• Captain Obvious: Davis thinks this about Captain Abernathy when he starts spouting exposition in the prologue.
  • Cargo Cult: Some of the veteran crew members have noticed the effects of the Narrative but don't understand it, regarding it as some sort of malevolent force that must be appeased by regularly killing a Red Shirt on an away mission. Because of this, they've started ensuring that new crew members are always the ones on away missions, and when they end up on a mission anyway, they decide that what they really need to do is murder Dahl in order to appease the Narrative. It's not really a spoiler to say that they're promptly killed.
  • Cartwright Curse: After saving his life from some killer robots, Duvall starts dating Kerensky. Once she understands what's going on with the ship, she comes to the conclusion that her purpose is to make Kerensky depressed after she gets killed in some unlikely manner.
  • Catchphrase: Mbeke mocks Captain Abernathy's overusage of, "Damn it, man! There is no try! Only do!" when under control of the Narrative.
  • Celebrity Paradox:
    • All the characters have doppelgangers in the real world: the actors who play them. Most of the resolution to the book's plot consists of them finding various ways to exploit this.
    • At one point one of the characters searches through the Intrepid's database to find out what show they're on, but can't find it. He and his cohorts assume this is because the show itself wouldn't exist in the universe in it.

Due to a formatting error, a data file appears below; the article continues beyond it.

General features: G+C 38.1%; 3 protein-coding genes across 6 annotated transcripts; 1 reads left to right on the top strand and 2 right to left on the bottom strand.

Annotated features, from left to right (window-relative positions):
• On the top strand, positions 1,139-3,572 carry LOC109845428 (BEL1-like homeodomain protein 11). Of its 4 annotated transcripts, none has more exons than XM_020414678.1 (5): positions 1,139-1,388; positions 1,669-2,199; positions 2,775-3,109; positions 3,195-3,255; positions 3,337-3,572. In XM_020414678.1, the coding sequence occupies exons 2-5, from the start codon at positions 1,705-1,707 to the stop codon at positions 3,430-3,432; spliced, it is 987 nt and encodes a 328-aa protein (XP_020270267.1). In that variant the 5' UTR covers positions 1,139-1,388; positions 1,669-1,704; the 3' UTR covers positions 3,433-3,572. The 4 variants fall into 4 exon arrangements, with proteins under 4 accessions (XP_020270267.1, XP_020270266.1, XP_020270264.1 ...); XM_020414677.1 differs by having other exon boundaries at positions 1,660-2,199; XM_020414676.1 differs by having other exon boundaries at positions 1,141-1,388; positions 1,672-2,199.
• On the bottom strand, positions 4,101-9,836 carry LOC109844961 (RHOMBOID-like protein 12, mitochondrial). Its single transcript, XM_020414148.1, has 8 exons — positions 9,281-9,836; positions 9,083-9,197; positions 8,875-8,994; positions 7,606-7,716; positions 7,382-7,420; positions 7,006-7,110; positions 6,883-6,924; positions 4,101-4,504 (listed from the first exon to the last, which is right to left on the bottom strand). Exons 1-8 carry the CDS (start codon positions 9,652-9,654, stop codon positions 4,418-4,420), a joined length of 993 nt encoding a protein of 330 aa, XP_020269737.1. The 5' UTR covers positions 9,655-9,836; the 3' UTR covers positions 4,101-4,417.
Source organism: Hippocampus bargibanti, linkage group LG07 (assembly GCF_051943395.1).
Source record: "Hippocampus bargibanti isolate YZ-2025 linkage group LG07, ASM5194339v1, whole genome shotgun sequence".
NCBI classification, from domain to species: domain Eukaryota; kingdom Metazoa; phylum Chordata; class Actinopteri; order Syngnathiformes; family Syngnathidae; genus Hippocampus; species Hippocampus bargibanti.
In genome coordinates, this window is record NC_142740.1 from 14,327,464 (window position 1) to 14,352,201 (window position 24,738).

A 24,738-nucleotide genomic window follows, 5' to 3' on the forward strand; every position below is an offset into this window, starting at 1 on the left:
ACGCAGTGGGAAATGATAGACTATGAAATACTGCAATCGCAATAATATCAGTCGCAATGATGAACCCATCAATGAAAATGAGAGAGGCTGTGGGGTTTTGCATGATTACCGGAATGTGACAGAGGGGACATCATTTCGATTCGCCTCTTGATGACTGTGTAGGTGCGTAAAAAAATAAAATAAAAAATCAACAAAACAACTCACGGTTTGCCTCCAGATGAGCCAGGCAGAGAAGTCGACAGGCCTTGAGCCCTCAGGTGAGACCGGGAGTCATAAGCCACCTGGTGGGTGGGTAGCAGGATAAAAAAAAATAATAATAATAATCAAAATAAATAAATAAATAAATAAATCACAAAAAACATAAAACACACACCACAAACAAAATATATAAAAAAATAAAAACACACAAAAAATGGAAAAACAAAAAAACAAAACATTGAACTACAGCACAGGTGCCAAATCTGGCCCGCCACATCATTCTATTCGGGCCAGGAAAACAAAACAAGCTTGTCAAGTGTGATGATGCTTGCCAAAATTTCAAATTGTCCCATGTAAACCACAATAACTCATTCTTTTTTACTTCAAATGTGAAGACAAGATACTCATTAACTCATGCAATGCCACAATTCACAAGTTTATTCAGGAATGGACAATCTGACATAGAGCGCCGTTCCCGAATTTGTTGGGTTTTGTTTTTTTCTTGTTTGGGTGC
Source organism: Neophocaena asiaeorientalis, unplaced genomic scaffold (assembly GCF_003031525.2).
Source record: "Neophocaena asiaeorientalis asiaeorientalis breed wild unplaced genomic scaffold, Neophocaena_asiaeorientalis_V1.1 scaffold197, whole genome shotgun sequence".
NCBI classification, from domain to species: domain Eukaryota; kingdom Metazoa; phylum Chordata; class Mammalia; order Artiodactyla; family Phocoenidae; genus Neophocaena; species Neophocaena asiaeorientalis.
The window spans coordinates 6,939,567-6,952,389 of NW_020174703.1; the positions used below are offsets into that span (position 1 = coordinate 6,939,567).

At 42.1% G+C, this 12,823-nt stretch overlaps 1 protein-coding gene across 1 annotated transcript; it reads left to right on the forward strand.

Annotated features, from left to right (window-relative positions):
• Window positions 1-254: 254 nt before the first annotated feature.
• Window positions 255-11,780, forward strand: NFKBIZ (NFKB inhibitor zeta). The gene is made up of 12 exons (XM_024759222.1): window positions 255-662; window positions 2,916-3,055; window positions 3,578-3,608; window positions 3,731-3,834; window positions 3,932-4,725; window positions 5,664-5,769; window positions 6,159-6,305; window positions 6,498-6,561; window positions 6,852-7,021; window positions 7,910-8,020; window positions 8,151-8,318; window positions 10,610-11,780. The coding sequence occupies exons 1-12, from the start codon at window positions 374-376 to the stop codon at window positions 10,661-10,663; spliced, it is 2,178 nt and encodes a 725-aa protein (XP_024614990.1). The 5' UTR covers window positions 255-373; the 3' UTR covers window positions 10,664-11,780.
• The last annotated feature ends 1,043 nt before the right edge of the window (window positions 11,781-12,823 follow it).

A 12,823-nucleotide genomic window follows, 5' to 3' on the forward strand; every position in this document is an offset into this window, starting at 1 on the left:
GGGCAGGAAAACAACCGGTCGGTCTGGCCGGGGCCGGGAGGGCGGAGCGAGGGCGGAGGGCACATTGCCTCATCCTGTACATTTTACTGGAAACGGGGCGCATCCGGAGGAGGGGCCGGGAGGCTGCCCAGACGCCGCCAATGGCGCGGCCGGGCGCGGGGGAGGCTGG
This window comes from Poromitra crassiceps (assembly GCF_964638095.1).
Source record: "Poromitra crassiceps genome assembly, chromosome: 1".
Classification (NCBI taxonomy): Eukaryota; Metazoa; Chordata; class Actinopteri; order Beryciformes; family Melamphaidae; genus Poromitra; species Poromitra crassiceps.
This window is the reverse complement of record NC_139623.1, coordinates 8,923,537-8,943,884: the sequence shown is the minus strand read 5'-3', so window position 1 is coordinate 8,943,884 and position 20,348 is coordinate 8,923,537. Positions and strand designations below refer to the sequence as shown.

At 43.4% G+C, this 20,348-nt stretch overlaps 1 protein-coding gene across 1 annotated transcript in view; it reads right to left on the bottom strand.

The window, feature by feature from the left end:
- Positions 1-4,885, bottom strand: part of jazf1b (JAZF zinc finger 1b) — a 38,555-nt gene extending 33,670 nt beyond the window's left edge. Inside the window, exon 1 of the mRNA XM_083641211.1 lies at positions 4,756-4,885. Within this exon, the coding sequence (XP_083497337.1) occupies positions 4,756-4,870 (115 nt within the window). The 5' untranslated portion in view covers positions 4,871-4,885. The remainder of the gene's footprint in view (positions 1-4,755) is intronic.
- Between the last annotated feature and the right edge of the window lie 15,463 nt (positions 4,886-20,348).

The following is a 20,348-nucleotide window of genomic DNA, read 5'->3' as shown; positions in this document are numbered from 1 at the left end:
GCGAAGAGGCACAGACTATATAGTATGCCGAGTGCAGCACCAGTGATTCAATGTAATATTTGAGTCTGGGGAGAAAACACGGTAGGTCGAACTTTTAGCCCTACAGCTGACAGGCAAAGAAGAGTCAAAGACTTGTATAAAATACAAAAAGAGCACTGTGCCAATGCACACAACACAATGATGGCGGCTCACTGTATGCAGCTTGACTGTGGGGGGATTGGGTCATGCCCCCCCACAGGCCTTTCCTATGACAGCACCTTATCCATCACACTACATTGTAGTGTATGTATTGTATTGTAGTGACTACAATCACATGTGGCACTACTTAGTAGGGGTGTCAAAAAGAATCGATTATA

• In a more metatextual sense, Star Trek is shown to exist in the universe of both the writers of the Bland-Name Product Chronicles of the Intrepid series as well as that of the characters. The characters briefly discuss the possibility of an inversion of this, thinking that Star Trek might just be a joke inserted into their history by the writers, but this idea is later dismissed.
  • Celibate Hero: Dahl is aptly described by Duvall as a prude - especially so for a sci-fi action-adventure protagonist. Duvall's distinctly flirting with him once or twice, but his tendency to end up recovering from severe injuries prevents a relationship. Once they learn that The Narrative and its thousands of voyeurs could kick in at any moment, some hesitation is understandable.
  • Chekhov's Gunman:
    • In-universe it's Hester, in that he doesn't have an interesting background or much character development, nor does anyone know his first name, yet in the "real world" he's played by the producer's son, who also happens to be in a coma. Through the liberal application of Hollywood Science and Deus ex Machina, Hester and the son are able to switch bodies, leaving the son healthy once again and Hester healed once he's back in the ship's sick bay.